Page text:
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In today's developed world, economic development takes precedence over environmental care. Often, economic success is achieved at the expense of the environment and society. This has led to growing concerns about the need to maintain ecological sustainability and the need to look beyond economic progress to achieve sustainable societies.
As a Murdoch Sustainable Development graduate, your employment outlook is excellent, especially if you combine it with other disciplines. Depending on which skill combinations or specialisations you have, your Murdoch degree may lead you towards work and study opportunities in a number of areas. The following are some professions to consider, including extra majors and minors that will improve your prospects of achieving them.
Urban and Regional Planner
Planners promote the best use of a community's land and resources for residential, commercial, institutional, and recreational purposes. Planners may be involved in various other activities, including making decisions relating to establishing alternative public transportation systems, developing resources, and protecting ecologically sensitive regions. Urban and Regional Planners address issues such as traffic congestion, air pollution, and the effects of growth and change on a community. They may formulate plans relating to the construction of new school buildings, public housing, or other kinds of infrastructure. Some planners are involved in environmental issues ranging from pollution control to wetland preservation, forest conservation, and the location of new landfills. Planners also may be involved in drafting legislation on environmental, social, and economic issues, such as sheltering the homeless, planning a new park, or meeting the demand for new correctional facilities.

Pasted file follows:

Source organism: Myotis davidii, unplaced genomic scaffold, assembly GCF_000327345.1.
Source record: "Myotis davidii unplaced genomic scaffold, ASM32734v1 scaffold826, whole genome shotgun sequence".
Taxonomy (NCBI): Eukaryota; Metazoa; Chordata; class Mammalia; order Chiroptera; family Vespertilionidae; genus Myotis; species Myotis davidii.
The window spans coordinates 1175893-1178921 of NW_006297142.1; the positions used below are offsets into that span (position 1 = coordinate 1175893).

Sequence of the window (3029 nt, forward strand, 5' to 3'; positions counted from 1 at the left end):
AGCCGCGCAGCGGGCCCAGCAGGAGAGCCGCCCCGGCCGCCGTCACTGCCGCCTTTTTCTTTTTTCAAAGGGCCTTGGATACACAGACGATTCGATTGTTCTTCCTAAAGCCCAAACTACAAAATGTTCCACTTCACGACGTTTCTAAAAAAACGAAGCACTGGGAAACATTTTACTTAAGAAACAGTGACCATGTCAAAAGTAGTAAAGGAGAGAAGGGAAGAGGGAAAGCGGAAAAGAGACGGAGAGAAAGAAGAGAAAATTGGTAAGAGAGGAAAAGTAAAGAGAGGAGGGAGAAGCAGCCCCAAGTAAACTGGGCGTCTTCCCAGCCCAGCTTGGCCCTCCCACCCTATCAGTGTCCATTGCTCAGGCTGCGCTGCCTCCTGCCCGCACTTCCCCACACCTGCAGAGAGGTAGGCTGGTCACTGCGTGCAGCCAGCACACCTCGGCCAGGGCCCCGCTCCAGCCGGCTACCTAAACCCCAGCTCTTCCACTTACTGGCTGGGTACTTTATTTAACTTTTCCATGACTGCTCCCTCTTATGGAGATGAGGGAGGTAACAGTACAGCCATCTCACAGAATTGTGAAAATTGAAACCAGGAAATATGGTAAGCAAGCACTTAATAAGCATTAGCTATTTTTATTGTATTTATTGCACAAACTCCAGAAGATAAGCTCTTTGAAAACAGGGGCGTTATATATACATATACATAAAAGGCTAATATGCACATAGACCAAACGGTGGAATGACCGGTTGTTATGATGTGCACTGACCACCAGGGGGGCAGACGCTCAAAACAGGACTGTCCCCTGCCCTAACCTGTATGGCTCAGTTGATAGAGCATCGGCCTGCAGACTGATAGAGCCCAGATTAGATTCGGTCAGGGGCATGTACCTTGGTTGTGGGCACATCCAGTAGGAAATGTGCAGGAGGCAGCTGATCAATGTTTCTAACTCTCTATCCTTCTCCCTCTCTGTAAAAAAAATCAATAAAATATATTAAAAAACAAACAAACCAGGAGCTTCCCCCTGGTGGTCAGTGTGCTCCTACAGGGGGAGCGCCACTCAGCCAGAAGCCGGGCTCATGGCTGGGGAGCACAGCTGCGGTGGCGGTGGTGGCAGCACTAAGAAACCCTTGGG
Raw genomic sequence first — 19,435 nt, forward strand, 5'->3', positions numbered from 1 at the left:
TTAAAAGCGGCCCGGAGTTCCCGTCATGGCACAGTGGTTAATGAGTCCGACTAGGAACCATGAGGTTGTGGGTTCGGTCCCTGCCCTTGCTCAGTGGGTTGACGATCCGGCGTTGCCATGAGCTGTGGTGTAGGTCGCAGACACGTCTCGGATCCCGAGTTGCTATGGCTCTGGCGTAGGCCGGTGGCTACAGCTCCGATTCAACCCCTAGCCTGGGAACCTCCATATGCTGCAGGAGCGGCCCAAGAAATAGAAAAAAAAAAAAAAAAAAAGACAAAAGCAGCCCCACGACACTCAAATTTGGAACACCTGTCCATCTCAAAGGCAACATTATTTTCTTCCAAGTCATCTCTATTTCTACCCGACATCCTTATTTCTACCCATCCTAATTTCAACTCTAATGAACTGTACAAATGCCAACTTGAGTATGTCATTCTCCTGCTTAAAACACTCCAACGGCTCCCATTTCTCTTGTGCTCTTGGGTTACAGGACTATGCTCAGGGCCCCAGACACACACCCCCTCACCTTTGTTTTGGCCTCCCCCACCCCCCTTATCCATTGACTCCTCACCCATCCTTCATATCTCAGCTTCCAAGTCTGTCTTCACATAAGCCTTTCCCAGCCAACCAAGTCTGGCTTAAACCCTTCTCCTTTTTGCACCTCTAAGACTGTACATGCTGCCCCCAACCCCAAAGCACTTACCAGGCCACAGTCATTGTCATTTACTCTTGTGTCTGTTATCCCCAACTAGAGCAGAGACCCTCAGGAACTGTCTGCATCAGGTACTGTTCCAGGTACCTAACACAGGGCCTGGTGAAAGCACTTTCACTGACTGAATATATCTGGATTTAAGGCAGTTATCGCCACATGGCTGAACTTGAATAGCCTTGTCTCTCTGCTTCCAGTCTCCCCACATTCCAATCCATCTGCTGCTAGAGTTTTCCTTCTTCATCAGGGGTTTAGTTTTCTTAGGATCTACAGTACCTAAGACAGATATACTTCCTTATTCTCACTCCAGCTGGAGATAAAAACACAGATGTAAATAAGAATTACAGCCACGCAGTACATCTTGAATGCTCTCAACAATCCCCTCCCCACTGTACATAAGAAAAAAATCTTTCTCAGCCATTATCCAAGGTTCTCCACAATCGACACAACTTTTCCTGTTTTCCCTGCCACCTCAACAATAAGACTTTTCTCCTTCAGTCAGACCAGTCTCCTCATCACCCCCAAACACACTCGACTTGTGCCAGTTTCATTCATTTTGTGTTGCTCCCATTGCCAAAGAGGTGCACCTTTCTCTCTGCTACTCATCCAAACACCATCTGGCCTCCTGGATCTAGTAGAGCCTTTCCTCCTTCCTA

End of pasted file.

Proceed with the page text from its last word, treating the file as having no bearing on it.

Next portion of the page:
Conservation Scientists / Forester
Conservation Scientists manage, improve, and protect the country's natural resources. They work with the landowners and Federal, State, and Local governments to devise ways to use and improve the land without damaging the environment. Although Conservation Scientists mainly advise farmers, farm managers, and ranchers on ways they can improve their land for agricultural purposes and to control erosion, a growing number are advising landowners and governments on recreational uses for the land.
Foresters consider the economics as well as the environmental impact on natural resources. To do this, they determine how to conserve wildlife habitats, creek beds, water quality, and soil stability, and how best to comply with environmental regulations. Foresters must balance the desire to conserve forested ecosystems for future generations with the need to use forest resources for recreational or economic purposes.
Environmental Ecologists study the relationships between organisms and their environments and the effects of influences such as population size, pollutants, rainfall, temperature, and altitude. Utilizing their knowledge of various scientific disciplines, they may collect, study, and report data on air, food, soil, and water.